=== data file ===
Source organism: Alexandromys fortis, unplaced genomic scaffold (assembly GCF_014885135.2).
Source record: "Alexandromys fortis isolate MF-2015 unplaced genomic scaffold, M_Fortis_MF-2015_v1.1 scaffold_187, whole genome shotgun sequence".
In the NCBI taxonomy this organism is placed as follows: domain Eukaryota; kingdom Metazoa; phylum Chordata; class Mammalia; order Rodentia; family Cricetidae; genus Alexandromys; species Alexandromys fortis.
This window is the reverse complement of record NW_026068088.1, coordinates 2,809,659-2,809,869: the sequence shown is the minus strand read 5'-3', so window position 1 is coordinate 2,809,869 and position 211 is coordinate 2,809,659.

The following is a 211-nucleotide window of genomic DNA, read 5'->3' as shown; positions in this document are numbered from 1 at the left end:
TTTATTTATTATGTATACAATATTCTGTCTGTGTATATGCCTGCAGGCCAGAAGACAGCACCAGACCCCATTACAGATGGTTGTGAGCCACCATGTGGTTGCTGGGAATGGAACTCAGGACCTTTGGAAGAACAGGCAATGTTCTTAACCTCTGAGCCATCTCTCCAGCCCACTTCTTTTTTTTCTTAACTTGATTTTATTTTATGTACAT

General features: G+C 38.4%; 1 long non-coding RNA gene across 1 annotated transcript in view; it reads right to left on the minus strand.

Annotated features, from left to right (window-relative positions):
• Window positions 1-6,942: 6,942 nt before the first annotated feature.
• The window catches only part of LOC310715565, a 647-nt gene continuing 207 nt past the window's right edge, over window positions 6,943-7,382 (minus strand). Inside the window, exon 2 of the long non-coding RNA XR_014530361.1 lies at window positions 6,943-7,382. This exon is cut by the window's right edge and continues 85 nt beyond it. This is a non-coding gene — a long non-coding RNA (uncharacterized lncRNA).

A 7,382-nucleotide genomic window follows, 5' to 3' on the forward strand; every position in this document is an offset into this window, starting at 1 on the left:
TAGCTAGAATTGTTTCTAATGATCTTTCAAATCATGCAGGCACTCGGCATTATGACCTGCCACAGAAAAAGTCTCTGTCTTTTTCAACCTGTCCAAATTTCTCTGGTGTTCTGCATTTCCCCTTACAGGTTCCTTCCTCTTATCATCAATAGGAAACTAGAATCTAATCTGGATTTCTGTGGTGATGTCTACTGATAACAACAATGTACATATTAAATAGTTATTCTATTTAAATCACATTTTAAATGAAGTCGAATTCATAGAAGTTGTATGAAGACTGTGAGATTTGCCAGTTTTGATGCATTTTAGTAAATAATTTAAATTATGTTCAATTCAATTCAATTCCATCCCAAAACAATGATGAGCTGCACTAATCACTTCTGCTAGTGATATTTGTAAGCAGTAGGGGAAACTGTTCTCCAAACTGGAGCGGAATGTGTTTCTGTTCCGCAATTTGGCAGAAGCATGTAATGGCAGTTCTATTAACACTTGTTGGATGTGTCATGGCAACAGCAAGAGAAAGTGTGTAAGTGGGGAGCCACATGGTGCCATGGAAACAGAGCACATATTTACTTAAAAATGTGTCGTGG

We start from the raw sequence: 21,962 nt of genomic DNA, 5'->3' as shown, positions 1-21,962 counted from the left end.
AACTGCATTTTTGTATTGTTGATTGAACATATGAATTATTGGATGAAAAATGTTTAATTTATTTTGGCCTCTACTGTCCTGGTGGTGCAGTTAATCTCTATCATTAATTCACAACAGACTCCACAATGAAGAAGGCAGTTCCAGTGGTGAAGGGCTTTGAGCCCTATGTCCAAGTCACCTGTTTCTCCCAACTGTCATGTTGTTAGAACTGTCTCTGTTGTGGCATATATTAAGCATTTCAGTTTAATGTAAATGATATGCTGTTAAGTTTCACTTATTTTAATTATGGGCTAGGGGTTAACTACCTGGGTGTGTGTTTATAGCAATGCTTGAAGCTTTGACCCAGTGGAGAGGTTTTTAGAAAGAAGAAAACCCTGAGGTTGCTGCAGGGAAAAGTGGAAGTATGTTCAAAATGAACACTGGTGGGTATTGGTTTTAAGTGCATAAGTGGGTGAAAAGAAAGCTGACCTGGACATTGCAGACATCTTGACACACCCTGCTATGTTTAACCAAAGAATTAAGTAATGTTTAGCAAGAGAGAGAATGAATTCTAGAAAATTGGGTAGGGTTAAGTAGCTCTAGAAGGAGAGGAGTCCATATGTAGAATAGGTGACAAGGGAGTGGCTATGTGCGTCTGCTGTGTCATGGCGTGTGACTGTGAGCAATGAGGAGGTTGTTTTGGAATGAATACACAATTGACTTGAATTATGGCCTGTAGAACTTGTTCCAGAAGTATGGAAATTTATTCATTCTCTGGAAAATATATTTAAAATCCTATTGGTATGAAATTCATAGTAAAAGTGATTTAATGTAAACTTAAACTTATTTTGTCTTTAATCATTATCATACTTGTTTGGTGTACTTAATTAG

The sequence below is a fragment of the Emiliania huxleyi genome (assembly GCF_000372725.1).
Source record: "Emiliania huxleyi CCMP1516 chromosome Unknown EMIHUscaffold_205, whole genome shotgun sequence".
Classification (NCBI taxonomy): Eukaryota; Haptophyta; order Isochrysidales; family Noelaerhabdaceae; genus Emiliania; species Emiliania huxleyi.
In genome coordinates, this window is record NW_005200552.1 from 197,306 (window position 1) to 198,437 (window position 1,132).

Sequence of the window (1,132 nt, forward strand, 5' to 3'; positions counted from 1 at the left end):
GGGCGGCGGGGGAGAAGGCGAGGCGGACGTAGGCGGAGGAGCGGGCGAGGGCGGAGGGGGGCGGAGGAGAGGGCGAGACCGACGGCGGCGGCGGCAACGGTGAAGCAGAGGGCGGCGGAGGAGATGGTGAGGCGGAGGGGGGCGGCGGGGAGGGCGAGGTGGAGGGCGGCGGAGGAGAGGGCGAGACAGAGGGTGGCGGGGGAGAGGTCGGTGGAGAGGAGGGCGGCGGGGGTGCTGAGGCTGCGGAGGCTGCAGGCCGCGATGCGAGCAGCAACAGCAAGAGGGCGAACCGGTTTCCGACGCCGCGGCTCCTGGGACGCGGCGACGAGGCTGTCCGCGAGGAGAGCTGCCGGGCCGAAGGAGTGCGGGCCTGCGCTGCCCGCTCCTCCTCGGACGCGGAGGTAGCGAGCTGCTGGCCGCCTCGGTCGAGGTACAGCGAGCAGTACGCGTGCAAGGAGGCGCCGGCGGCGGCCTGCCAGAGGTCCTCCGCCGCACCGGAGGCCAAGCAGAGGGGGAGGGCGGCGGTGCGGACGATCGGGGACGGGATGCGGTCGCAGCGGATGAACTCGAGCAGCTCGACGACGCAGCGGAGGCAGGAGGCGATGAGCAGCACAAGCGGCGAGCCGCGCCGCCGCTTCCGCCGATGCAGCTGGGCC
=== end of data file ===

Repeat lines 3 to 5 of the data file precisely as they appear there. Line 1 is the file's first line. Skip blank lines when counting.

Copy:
In the NCBI taxonomy this organism is placed as follows: domain Eukaryota; kingdom Metazoa; phylum Chordata; class Mammalia; order Rodentia; family Cricetidae; genus Alexandromys; species Alexandromys fortis.
This window is the reverse complement of record NW_026068088.1, coordinates 2,809,659-2,809,869: the sequence shown is the minus strand read 5'-3', so window position 1 is coordinate 2,809,869 and position 211 is coordinate 2,809,659.

The following is a 211-nucleotide window of genomic DNA, read 5'->3' as shown; positions in this document are numbered from 1 at the left end: